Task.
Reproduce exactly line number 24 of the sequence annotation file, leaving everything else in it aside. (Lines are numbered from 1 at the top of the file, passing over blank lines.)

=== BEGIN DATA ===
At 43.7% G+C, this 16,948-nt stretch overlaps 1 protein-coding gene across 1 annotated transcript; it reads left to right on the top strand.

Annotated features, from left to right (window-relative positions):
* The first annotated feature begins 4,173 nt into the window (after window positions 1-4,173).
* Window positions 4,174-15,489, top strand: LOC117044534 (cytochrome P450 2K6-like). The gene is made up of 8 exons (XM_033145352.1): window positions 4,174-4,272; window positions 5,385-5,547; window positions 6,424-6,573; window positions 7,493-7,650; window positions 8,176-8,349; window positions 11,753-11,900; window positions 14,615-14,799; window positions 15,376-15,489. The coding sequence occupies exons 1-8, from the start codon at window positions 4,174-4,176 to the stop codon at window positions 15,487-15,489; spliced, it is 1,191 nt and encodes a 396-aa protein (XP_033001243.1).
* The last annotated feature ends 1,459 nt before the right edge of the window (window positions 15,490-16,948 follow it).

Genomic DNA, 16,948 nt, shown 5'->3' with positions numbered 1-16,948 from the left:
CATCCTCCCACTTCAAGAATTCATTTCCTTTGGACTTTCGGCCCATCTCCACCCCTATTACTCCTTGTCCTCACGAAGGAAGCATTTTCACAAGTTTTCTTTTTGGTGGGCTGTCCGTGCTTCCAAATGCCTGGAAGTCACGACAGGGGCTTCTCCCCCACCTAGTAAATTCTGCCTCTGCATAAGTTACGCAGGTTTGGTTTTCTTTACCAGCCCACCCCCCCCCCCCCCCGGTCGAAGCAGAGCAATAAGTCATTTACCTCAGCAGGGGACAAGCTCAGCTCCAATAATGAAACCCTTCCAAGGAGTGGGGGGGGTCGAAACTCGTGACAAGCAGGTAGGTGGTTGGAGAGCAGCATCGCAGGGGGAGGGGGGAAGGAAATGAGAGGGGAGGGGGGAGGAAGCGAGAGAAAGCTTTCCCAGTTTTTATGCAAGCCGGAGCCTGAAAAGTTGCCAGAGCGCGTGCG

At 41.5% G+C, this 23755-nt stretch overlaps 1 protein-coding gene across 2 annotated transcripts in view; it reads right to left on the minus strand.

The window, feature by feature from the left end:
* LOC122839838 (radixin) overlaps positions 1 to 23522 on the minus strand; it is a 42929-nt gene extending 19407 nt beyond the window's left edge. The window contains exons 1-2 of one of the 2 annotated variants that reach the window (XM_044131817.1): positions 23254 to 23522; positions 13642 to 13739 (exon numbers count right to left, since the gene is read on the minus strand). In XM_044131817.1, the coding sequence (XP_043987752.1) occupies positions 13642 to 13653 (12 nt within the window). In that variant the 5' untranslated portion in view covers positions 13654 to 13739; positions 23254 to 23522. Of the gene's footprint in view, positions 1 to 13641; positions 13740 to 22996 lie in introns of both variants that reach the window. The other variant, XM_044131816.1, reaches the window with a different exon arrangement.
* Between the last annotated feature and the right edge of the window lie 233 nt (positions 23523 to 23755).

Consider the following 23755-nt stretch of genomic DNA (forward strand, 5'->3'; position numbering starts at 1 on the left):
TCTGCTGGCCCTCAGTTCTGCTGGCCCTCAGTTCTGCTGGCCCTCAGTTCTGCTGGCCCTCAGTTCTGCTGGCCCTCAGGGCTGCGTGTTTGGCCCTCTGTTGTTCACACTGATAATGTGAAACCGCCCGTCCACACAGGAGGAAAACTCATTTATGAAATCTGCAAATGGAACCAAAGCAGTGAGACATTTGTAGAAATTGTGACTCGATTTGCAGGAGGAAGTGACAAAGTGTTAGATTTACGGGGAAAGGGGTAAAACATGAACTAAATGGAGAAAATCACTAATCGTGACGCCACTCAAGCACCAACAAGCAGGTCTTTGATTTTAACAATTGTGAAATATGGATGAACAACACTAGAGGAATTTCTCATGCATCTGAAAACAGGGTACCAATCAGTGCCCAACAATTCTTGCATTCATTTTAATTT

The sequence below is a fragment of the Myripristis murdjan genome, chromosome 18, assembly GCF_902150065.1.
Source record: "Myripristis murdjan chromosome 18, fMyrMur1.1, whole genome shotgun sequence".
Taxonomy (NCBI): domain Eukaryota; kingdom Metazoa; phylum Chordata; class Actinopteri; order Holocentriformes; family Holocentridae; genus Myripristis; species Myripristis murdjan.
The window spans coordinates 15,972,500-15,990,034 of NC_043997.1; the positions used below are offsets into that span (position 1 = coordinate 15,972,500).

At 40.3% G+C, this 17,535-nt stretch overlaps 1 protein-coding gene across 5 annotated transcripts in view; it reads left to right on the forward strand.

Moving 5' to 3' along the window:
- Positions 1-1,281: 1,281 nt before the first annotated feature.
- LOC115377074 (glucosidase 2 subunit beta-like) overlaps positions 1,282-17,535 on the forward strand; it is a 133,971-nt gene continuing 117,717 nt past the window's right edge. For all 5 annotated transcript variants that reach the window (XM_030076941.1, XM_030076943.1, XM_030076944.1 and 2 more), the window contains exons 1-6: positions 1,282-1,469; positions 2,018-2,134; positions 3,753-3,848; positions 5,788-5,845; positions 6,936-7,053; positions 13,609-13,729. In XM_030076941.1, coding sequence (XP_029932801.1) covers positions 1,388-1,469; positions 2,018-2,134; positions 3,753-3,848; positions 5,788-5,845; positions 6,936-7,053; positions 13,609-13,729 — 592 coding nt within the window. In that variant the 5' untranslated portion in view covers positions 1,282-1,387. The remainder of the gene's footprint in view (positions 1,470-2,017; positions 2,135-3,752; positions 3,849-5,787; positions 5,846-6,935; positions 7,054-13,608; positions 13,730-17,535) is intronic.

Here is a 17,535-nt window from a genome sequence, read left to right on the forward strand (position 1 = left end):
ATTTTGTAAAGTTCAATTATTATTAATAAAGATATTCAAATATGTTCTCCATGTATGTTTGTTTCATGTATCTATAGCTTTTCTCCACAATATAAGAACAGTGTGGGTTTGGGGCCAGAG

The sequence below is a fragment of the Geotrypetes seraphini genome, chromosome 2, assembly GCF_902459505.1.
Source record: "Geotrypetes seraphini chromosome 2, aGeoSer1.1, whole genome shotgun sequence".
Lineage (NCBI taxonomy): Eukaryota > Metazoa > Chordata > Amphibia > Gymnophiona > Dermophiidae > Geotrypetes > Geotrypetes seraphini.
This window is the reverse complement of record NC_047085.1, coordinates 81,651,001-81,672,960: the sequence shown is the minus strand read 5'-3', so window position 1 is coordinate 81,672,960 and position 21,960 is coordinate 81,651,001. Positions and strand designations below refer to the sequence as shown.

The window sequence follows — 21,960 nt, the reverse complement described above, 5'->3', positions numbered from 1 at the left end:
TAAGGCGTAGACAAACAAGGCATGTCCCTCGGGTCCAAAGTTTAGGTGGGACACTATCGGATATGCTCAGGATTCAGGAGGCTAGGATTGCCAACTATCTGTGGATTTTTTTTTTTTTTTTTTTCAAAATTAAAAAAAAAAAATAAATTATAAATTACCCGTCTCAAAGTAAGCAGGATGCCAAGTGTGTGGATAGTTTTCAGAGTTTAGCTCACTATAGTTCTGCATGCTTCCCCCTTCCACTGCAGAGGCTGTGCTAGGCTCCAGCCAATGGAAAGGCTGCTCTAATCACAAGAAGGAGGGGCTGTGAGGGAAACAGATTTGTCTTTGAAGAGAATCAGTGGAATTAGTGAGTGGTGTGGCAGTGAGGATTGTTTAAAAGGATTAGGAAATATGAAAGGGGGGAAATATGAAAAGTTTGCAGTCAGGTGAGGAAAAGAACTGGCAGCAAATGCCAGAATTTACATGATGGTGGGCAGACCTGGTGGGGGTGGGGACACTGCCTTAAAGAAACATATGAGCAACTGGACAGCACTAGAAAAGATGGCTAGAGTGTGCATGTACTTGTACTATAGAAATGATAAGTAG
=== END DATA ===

The sequence below is a fragment of the Geotrypetes seraphini genome, chromosome 2, assembly GCF_902459505.1.